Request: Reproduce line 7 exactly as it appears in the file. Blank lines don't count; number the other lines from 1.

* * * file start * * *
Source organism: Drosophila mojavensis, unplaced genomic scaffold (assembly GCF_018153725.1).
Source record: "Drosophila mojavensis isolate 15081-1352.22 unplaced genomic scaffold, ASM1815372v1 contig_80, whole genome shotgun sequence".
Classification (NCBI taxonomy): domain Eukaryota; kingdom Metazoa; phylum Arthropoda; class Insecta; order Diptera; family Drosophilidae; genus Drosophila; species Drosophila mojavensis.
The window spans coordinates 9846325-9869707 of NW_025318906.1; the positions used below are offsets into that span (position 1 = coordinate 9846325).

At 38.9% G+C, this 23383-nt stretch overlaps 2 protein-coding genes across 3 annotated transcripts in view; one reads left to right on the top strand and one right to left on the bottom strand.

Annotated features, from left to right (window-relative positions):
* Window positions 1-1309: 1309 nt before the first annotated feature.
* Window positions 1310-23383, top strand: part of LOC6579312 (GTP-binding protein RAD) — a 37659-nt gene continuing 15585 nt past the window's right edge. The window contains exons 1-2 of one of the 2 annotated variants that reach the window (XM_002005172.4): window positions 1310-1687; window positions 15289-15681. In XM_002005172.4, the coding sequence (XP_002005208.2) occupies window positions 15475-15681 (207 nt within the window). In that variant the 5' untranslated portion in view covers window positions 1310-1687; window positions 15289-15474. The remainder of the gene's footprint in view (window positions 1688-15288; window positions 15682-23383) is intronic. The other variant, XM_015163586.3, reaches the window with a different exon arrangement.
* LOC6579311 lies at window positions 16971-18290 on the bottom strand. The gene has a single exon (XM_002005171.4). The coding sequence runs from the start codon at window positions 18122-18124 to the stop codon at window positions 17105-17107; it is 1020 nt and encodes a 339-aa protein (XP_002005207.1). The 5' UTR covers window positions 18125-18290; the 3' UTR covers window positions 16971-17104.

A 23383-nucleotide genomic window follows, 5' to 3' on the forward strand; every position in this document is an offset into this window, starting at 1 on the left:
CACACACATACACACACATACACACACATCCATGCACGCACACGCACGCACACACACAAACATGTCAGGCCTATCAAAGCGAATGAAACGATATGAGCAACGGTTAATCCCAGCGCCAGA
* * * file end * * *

* Window positions 1-1309: 1309 nt before the first annotated feature.